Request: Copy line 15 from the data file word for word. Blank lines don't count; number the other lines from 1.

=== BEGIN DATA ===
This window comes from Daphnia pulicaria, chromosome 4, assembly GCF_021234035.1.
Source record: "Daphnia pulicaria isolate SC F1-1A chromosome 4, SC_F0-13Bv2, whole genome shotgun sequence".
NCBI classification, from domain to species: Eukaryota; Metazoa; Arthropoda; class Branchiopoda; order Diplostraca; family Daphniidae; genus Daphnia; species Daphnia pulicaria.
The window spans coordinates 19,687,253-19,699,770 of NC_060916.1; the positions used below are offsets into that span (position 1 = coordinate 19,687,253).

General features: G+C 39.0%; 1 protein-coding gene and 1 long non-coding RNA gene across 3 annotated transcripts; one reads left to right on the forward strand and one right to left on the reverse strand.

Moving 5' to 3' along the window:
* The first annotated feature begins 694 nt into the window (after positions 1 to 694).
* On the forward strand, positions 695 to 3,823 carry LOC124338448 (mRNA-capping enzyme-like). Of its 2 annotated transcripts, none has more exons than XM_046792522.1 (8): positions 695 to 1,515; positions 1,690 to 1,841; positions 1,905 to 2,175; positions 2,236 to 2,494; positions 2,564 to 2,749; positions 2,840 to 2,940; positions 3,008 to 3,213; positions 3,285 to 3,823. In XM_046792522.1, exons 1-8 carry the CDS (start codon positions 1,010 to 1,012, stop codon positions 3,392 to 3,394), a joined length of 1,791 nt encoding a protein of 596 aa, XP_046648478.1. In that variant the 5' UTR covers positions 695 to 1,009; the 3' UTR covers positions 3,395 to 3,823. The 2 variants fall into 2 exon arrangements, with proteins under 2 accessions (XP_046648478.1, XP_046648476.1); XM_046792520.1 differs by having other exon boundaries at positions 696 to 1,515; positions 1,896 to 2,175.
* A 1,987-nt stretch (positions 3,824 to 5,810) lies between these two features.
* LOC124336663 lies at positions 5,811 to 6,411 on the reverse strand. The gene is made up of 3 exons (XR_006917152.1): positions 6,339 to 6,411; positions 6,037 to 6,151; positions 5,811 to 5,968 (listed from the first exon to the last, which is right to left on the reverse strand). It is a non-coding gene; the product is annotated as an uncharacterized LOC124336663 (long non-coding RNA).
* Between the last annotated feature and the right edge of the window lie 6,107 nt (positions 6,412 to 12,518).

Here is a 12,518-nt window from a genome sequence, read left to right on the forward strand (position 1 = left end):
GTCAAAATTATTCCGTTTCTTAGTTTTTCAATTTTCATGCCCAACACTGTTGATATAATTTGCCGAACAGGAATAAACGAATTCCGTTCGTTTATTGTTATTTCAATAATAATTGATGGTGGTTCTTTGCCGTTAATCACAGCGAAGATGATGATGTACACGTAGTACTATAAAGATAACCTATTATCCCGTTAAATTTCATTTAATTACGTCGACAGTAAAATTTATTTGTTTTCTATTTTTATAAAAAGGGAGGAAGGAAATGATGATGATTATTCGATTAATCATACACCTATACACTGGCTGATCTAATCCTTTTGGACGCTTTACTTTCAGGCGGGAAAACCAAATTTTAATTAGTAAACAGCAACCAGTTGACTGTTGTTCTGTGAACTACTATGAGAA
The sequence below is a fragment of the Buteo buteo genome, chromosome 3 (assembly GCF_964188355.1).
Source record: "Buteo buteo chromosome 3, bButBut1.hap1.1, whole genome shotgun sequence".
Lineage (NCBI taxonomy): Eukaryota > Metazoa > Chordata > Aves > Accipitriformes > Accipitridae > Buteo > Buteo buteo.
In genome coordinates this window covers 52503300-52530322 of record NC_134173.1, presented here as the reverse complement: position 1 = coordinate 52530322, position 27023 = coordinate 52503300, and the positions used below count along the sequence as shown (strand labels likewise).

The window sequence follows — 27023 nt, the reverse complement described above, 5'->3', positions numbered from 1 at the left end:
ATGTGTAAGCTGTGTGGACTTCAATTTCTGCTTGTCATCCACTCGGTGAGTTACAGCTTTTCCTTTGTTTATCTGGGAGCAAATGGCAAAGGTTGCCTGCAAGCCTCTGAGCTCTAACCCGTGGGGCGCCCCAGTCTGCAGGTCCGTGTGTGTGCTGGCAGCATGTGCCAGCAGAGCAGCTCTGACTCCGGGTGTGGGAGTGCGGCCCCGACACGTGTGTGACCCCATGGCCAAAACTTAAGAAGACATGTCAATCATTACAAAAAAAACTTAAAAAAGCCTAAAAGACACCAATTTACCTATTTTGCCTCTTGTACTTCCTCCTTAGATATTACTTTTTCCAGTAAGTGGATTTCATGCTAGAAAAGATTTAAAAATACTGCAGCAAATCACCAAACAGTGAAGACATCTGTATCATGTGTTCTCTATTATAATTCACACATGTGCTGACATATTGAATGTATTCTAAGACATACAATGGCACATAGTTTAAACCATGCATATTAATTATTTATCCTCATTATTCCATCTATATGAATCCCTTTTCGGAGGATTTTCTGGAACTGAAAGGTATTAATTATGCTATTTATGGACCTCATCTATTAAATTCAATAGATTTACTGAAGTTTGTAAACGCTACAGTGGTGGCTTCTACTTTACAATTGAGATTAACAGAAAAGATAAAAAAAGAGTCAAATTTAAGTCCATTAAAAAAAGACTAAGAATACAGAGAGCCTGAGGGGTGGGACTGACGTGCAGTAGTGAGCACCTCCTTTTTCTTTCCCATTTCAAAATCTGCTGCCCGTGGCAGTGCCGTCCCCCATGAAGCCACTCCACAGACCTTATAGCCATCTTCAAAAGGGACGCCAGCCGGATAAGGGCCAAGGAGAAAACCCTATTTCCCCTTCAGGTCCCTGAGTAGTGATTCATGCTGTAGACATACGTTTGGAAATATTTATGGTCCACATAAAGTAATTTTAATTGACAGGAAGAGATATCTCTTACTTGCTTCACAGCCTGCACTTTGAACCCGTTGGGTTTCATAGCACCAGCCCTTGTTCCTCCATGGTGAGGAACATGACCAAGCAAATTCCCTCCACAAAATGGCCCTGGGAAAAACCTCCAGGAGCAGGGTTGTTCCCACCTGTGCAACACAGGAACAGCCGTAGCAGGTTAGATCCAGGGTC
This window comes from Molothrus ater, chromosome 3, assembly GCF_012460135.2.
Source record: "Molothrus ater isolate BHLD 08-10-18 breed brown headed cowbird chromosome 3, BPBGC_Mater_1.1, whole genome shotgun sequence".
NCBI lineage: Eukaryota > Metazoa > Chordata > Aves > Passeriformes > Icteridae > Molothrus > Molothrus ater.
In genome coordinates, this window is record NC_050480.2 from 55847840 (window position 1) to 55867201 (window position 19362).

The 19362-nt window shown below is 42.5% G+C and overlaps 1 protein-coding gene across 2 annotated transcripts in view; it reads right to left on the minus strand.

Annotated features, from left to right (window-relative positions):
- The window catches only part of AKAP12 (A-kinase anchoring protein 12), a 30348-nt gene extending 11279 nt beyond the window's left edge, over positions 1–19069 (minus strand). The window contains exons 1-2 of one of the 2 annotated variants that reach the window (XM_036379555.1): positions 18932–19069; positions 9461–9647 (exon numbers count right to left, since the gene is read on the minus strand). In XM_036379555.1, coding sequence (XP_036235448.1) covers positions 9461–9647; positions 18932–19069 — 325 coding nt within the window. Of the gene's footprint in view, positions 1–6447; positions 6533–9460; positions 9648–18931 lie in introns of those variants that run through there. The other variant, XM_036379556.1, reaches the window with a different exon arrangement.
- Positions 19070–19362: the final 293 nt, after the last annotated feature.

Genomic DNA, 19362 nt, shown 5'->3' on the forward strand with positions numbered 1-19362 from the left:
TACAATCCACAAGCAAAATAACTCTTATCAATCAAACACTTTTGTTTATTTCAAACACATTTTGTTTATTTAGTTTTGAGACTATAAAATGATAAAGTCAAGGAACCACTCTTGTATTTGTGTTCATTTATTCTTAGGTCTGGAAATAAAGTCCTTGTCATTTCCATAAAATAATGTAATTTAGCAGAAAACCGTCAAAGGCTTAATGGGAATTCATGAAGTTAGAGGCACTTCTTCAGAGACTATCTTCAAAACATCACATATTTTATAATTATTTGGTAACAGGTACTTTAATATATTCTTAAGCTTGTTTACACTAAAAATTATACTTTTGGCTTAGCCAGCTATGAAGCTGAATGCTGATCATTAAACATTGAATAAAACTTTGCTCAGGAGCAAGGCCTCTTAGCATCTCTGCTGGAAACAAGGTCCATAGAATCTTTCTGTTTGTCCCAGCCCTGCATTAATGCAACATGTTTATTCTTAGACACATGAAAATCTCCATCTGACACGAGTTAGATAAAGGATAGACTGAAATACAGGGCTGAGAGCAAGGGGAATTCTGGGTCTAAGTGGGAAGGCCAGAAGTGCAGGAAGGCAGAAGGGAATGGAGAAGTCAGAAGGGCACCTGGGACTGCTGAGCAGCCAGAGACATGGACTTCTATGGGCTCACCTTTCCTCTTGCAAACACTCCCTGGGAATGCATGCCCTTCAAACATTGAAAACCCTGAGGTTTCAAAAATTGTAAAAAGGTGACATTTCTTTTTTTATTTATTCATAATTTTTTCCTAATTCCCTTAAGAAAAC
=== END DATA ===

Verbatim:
Source record: "Buteo buteo chromosome 3, bButBut1.hap1.1, whole genome shotgun sequence".